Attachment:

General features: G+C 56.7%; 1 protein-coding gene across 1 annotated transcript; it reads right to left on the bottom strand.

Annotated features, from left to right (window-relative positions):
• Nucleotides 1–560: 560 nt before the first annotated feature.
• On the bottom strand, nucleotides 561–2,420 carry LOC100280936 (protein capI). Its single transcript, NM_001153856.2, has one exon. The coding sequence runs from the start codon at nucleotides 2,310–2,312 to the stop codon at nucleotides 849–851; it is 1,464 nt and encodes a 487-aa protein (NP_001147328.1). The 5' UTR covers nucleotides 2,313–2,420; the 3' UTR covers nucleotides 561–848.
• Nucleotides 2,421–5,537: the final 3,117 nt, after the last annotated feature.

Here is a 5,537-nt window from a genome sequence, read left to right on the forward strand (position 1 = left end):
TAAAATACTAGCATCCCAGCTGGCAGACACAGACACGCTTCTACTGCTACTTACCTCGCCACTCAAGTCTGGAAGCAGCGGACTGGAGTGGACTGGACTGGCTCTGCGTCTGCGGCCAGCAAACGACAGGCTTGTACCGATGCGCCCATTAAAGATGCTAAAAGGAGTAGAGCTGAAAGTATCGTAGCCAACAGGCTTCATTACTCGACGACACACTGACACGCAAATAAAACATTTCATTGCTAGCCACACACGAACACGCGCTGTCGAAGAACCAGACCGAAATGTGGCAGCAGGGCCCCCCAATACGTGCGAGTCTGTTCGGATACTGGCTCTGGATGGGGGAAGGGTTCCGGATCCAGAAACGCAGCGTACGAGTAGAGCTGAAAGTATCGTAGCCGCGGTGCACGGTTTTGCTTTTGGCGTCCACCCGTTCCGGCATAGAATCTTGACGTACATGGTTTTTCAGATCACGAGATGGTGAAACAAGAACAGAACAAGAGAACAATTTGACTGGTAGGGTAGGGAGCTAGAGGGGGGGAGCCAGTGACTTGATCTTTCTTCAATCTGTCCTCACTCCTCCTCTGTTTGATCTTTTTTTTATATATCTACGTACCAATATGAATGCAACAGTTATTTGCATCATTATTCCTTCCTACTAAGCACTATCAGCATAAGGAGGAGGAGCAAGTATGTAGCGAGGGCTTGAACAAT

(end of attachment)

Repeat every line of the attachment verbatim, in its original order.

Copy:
General features: G+C 56.7%; 1 protein-coding gene across 1 annotated transcript; it reads right to left on the bottom strand.

Annotated features, from left to right (window-relative positions):
• Nucleotides 1–560: 560 nt before the first annotated feature.
• On the bottom strand, nucleotides 561–2,420 carry LOC100280936 (protein capI). Its single transcript, NM_001153856.2, has one exon. The coding sequence runs from the start codon at nucleotides 2,310–2,312 to the stop codon at nucleotides 849–851; it is 1,464 nt and encodes a 487-aa protein (NP_001147328.1). The 5' UTR covers nucleotides 2,313–2,420; the 3' UTR covers nucleotides 561–848.
• Nucleotides 2,421–5,537: the final 3,117 nt, after the last annotated feature.

Here is a 5,537-nt window from a genome sequence, read left to right on the forward strand (position 1 = left end):
TAAAATACTAGCATCCCAGCTGGCAGACACAGACACGCTTCTACTGCTACTTACCTCGCCACTCAAGTCTGGAAGCAGCGGACTGGAGTGGACTGGACTGGCTCTGCGTCTGCGGCCAGCAAACGACAGGCTTGTACCGATGCGCCCATTAAAGATGCTAAAAGGAGTAGAGCTGAAAGTATCGTAGCCAACAGGCTTCATTACTCGACGACACACTGACACGCAAATAAAACATTTCATTGCTAGCCACACACGAACACGCGCTGTCGAAGAACCAGACCGAAATGTGGCAGCAGGGCCCCCCAATACGTGCGAGTCTGTTCGGATACTGGCTCTGGATGGGGGAAGGGTTCCGGATCCAGAAACGCAGCGTACGAGTAGAGCTGAAAGTATCGTAGCCGCGGTGCACGGTTTTGCTTTTGGCGTCCACCCGTTCCGGCATAGAATCTTGACGTACATGGTTTTTCAGATCACGAGATGGTGAAACAAGAACAGAACAAGAGAACAATTTGACTGGTAGGGTAGGGAGCTAGAGGGGGGGAGCCAGTGACTTGATCTTTCTTCAATCTGTCCTCACTCCTCCTCTGTTTGATCTTTTTTTTATATATCTACGTACCAATATGAATGCAACAGTTATTTGCATCATTATTCCTTCCTACTAAGCACTATCAGCATAAGGAGGAGGAGCAAGTATGTAGCGAGGGCTTGAACAAT